and means (23) for adjusting the position of the doctor blade (24) with respect to the ink duct roller, in selected zones extending axially with respect to the doctor blade (24), connected to and controlled by the control means (20).
9. Inking monitoring and control system for a rotary offset printing machine, having
a plate cylinder (1);
a printing plate (3) attached to the plate cylinder;
a plate attachment groove (10) located in the cylinder for attachment of the printing plate to the plate cylinder;
a rubber blanket cylinder (2);
a rubber blanket attachment groove (11) formed in the blanket cylinder;
a rubber blanket (4) attached to the rubber blanket cylinder in the groove (11) and engageable with the printing plate (3) on the plate cylinder;
and means (13) for sensing ink density of the plate cylinder, in zones (Z) extending circumferentially about the plate cylinder and located axially adjacent each other,
wherein, in accordance with the invention,
the blanket attachment groove (11)--in circumferential direction with respect to the blanket cylinder--is wider than the plate attachment groove (10) to leave a transverse end strip (A) of the plate (3) out of engagement with the blanket (4);
the region of the zones falling within said strip (A) define ink control fields (12), located on the plate (3) in the end strip (A) thereof and not engaged by the blanket cylinder due to the wider blanket groove,
and means for selectively, sequentially positioning the ink density sensing means over respective ink control fields (12) in the respective zones, for sensing of ink density in the respective ink control fields of the respective zones during operation of the machine and upon rotation of the plate cylinder by the ink density sensing means.
10. The system of claim 9 in combination with an inker (25) having
an ink duct roller (26);
a doctor blade (24);
and means (23) for adjusting the position of the doctor blade with respect to the ink duct roller, in selected zones extended axially with respect to the doctor blade (24);
and wherein said doctor blade adjustment means (23) are connected and controlled by the output signals from said ink density sensing means to adjust the doctor blade in the selected zones with respect to control signals derived from the sensing means in respectively similar circumferentially extending zones (A) of the plate cylinder.
Description

The present invention relates to printing machines, and more particularly to rotary offset printing machines in which the inking of the plate cylinder can be controlled with respect to circumferential zones located adjacent each other.

BACKGROUND

It has previously been proposed to monitor the inking of the plate cylinder of printing machines by checking the distribution of inking in circumferential zones, located adjacent each other, using a densitometric apparatus (see the referenced French Pat. No. 1,519,883). The densitometric measuring apparatus checks the ink density during rotation of the plate cylinder with respect to the entire circumference thereof. It has been found that the measured results do not necessarily correspond to the actual inking. The blanket cylinder, in operation, will pick up dust, fluff, or other contaminants from the printing substrate, typically paper. The contaminants are transferred in the course of operation from the blanket cylinder to the plate cylinder, and the ink measuring apparatus will then respond not only to the actual inking, but to the ink as contaminated. The output derived from the densitometers, then, could be erroneous, and non-representative of the actual inking.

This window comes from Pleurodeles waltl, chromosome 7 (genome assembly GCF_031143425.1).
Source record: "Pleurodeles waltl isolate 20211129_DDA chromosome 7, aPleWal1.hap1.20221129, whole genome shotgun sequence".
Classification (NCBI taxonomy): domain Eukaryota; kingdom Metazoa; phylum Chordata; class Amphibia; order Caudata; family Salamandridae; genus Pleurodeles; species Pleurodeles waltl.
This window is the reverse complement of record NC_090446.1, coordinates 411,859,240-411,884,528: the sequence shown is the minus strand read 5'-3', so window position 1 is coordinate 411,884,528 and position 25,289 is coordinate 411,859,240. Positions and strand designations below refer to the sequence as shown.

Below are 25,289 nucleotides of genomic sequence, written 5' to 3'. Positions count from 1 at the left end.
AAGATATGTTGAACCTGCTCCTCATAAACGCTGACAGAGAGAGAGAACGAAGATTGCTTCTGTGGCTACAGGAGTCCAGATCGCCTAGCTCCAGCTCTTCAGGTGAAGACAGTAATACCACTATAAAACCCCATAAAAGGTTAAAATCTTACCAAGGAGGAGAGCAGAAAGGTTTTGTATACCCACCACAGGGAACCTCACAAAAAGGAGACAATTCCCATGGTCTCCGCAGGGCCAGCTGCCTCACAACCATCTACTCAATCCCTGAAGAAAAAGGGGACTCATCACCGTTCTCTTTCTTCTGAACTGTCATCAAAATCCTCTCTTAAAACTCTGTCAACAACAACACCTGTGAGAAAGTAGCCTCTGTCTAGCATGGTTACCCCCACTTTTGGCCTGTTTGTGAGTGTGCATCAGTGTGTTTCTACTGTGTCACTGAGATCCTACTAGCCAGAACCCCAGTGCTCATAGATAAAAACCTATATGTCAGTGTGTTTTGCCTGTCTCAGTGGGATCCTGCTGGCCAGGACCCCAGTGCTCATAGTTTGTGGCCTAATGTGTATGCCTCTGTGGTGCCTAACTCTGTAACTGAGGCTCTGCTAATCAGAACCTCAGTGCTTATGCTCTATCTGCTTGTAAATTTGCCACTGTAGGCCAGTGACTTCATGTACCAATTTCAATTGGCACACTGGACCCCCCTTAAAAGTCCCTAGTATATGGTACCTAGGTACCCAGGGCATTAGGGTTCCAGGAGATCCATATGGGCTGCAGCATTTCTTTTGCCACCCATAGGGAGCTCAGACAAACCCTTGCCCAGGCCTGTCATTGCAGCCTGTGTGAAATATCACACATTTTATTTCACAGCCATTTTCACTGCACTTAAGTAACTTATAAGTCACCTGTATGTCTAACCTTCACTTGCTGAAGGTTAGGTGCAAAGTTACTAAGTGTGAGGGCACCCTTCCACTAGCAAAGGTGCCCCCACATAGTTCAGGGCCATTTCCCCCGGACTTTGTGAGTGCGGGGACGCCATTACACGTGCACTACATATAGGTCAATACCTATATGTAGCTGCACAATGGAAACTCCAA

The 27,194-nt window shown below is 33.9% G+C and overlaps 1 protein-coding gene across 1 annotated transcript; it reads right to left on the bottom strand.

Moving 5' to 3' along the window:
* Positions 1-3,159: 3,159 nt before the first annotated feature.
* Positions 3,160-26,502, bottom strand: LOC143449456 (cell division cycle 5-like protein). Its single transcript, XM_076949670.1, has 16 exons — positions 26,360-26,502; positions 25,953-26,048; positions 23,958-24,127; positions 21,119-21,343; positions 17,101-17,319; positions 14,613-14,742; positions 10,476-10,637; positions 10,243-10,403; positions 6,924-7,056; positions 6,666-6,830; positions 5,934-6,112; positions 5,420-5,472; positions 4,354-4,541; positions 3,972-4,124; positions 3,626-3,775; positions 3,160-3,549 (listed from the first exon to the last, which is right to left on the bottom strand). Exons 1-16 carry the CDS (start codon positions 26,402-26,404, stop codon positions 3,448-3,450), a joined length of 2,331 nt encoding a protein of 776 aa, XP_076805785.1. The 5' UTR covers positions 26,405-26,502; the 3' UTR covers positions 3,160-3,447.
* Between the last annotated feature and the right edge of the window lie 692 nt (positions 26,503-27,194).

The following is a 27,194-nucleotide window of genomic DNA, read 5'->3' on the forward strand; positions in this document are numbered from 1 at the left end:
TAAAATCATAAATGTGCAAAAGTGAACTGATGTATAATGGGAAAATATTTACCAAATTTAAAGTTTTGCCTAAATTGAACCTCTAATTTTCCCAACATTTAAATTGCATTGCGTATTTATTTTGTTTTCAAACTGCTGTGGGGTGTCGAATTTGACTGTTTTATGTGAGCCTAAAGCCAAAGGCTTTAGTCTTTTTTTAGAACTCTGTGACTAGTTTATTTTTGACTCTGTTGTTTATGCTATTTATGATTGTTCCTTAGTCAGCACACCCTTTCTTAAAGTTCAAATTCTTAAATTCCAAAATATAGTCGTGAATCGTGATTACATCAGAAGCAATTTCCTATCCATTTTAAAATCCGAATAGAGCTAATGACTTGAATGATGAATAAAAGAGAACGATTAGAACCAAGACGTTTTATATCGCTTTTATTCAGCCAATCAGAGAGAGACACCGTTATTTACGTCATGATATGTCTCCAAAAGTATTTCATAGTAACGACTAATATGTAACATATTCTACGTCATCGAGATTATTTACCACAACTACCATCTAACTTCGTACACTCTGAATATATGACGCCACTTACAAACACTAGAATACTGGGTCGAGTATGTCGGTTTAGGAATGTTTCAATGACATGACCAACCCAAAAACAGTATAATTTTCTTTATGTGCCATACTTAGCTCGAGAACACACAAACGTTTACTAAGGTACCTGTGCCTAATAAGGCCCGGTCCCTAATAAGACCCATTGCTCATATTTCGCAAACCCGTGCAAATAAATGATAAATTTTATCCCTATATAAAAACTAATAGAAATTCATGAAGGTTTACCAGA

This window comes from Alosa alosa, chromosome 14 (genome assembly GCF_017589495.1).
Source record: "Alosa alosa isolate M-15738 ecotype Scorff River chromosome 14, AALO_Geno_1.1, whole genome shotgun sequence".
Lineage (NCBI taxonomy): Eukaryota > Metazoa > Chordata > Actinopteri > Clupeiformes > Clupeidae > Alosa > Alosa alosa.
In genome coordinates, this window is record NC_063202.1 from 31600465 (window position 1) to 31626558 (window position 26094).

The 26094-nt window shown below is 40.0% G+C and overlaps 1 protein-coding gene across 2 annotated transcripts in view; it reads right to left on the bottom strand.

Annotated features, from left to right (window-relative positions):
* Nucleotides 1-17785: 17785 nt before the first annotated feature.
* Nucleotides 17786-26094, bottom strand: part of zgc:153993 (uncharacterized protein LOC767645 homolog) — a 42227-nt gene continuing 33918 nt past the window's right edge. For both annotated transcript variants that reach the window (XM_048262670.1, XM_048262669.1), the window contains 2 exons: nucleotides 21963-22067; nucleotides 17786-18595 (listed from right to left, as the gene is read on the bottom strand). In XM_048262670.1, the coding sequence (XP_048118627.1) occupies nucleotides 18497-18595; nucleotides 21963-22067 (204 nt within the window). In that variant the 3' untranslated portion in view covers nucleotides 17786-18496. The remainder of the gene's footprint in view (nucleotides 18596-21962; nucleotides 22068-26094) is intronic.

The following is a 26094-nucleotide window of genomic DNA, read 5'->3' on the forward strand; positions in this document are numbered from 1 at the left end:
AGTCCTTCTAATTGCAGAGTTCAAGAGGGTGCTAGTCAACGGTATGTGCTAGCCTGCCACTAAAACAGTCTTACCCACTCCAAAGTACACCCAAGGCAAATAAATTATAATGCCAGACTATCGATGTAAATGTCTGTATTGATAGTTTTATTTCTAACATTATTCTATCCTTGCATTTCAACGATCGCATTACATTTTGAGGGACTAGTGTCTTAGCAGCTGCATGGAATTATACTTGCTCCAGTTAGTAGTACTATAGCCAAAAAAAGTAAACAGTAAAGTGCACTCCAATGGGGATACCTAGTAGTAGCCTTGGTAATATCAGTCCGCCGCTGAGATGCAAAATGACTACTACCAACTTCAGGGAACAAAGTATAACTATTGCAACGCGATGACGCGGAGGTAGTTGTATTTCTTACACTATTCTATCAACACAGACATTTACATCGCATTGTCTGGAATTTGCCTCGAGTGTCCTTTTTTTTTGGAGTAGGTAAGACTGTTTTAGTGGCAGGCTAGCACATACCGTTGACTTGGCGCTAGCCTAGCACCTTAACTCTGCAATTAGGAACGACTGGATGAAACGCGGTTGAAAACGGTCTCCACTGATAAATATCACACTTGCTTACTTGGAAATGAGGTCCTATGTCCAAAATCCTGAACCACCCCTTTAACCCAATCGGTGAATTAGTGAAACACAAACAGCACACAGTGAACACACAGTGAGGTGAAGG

THE INVENTION

It is an object to improve densitometric measurement of inking of plate cylinders by contactless measuring means which is free from errors due to contamination of the plate cylinder in operation.

Briefly, the attachment groove of the printing plate cylinder is made narrower--in circumferential direction--than the attachment groove of the blanket cylinder, so that a narrow transverse strip or region will be formed on the plate cylinder which will not come into engagement with the blanket cylinder. Inking rollers will, however, be in circumferential engagement with the narrow strip as well as with the remainder of the plate cylinder. Densitometric measurement of ink being applied to the plate cylinder is carried out by measuring the inking, in transverse zones, of that narrow strip. This can easily be done by synchronizing the measurement or scanning instant with rotation of the cylinders, and making the measurement when the strip is under the measuring sensor.

In accordance with a feature of the invention, the measuring sensor is located on a spindle and is moved transversely with respect to the plate cylinder during the time that the plate cylinder rotates, measuring being effected at the time when the sensor is in sensing position with respect to the narrow sensing strip. The output from the sensor can then be used to control inking of the respective zones, for example by re-adjustment of doctor blade screws through a servo motor system, as well known.